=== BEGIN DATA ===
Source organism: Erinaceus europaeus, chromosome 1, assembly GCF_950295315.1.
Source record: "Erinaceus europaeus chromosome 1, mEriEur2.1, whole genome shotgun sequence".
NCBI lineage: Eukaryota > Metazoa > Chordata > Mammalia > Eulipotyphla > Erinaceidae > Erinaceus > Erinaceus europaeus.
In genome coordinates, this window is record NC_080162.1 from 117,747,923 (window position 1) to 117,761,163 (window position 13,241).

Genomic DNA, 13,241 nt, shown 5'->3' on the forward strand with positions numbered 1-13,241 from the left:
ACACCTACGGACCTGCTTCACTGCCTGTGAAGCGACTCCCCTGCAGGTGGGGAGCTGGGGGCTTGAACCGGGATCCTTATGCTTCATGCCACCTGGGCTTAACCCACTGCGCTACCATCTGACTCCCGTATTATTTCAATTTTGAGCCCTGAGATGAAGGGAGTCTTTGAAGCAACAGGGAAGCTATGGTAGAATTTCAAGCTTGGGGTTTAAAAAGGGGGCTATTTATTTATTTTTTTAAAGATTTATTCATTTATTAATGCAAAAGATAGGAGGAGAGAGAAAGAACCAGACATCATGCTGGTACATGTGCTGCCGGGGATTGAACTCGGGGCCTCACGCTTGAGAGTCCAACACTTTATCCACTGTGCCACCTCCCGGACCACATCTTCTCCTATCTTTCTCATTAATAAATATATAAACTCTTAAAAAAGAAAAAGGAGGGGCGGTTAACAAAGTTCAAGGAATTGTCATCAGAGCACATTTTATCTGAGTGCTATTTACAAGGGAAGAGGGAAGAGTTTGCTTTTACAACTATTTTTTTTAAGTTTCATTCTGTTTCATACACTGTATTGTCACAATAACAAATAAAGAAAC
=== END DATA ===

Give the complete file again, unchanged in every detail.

Source organism: Erinaceus europaeus, chromosome 1, assembly GCF_950295315.1.
Source record: "Erinaceus europaeus chromosome 1, mEriEur2.1, whole genome shotgun sequence".
NCBI lineage: Eukaryota > Metazoa > Chordata > Mammalia > Eulipotyphla > Erinaceidae > Erinaceus > Erinaceus europaeus.
In genome coordinates, this window is record NC_080162.1 from 117,747,923 (window position 1) to 117,761,163 (window position 13,241).

Genomic DNA, 13,241 nt, shown 5'->3' on the forward strand with positions numbered 1-13,241 from the left:
ACACCTACGGACCTGCTTCACTGCCTGTGAAGCGACTCCCCTGCAGGTGGGGAGCTGGGGGCTTGAACCGGGATCCTTATGCTTCATGCCACCTGGGCTTAACCCACTGCGCTACCATCTGACTCCCGTATTATTTCAATTTTGAGCCCTGAGATGAAGGGAGTCTTTGAAGCAACAGGGAAGCTATGGTAGAATTTCAAGCTTGGGGTTTAAAAAGGGGGCTATTTATTTATTTTTTTAAAGATTTATTCATTTATTAATGCAAAAGATAGGAGGAGAGAGAAAGAACCAGACATCATGCTGGTACATGTGCTGCCGGGGATTGAACTCGGGGCCTCACGCTTGAGAGTCCAACACTTTATCCACTGTGCCACCTCCCGGACCACATCTTCTCCTATCTTTCTCATTAATAAATATATAAACTCTTAAAAAAGAAAAAGGAGGGGCGGTTAACAAAGTTCAAGGAATTGTCATCAGAGCACATTTTATCTGAGTGCTATTTACAAGGGAAGAGGGAAGAGTTTGCTTTTACAACTATTTTTTTTAAGTTTCATTCTGTTTCATACACTGTATTGTCACAATAACAAATAAAGAAAC